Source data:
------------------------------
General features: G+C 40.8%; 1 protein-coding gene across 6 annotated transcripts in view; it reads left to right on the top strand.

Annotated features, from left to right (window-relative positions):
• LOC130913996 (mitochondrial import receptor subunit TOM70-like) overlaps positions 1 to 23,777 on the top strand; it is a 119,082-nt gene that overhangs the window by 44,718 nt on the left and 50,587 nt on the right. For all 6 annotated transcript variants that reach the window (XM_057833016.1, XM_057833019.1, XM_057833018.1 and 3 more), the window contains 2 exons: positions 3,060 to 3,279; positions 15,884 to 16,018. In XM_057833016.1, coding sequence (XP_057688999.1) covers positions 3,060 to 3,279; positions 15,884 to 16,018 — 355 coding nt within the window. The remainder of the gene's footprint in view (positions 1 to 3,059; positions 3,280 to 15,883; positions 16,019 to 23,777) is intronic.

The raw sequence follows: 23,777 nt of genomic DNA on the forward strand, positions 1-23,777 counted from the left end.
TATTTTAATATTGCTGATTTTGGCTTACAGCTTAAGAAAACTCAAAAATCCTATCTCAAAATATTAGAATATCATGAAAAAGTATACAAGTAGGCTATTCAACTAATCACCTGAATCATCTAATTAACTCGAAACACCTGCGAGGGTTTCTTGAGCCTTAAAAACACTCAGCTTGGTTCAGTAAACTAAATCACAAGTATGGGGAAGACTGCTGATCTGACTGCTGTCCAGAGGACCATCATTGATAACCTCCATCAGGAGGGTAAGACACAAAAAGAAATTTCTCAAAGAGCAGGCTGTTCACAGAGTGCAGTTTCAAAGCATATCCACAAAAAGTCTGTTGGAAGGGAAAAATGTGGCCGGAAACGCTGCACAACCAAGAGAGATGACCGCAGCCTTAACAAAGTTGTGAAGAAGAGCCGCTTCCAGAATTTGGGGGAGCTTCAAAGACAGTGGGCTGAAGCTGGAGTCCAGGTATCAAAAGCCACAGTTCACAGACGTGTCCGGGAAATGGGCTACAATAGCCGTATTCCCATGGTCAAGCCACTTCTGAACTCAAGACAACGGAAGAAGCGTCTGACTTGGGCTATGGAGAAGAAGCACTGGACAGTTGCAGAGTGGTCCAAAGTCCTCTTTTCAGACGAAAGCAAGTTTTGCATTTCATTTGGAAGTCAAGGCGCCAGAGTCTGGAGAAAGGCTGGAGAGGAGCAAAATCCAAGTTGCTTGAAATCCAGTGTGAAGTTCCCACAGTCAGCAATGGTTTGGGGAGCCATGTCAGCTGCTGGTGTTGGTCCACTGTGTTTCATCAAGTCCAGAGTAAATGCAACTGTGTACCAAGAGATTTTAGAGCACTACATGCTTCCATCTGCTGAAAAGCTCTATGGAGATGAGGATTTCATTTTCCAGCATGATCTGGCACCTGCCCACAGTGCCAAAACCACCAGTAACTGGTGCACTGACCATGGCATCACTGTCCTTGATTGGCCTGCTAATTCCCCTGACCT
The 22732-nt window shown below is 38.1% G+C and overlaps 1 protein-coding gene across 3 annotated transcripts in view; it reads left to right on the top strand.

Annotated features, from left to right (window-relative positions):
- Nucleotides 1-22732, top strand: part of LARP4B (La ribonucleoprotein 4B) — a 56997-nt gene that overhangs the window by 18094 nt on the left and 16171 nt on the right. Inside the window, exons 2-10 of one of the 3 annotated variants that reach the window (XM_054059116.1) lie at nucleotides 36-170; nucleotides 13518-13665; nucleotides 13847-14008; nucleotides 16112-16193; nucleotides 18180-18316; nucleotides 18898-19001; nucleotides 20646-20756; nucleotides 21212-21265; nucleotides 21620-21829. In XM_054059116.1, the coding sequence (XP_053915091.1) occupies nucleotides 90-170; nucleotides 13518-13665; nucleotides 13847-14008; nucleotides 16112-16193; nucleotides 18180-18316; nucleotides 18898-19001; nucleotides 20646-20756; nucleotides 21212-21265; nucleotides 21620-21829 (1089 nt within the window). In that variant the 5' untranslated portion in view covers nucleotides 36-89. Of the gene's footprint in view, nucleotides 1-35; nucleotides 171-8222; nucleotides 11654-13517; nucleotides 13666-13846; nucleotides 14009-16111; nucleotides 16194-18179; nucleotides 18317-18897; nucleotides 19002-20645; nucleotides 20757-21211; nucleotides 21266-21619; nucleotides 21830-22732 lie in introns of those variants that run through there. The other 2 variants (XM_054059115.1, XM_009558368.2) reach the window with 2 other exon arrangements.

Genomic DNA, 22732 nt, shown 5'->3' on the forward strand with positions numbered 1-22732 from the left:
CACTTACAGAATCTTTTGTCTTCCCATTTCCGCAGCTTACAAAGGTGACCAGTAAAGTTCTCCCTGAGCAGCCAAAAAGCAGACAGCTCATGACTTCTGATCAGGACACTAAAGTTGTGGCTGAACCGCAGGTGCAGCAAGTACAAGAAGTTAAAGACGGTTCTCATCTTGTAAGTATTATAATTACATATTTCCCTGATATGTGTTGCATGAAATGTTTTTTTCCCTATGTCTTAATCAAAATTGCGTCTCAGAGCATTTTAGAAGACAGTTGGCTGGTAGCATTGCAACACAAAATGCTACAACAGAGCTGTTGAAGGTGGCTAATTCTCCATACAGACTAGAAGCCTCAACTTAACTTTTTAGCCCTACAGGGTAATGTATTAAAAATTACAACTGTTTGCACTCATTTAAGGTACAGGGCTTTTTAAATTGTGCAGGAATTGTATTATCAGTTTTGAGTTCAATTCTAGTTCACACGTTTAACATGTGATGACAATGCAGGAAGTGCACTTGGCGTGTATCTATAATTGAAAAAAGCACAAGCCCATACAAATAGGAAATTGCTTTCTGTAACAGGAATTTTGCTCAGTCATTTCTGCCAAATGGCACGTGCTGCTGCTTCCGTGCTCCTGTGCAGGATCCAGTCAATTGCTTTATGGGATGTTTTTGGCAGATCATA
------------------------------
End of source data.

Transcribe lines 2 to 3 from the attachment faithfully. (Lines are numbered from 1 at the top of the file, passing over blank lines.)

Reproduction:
Annotated features, from left to right (window-relative positions):
• LOC130913996 (mitochondrial import receptor subunit TOM70-like) overlaps positions 1 to 23,777 on the top strand; it is a 119,082-nt gene that overhangs the window by 44,718 nt on the left and 50,587 nt on the right. For all 6 annotated transcript variants that reach the window (XM_057833016.1, XM_057833019.1, XM_057833018.1 and 3 more), the window contains 2 exons: positions 3,060 to 3,279; positions 15,884 to 16,018. In XM_057833016.1, coding sequence (XP_057688999.1) covers positions 3,060 to 3,279; positions 15,884 to 16,018 — 355 coding nt within the window. The remainder of the gene's footprint in view (positions 1 to 3,059; positions 3,280 to 15,883; positions 16,019 to 23,777) is intronic.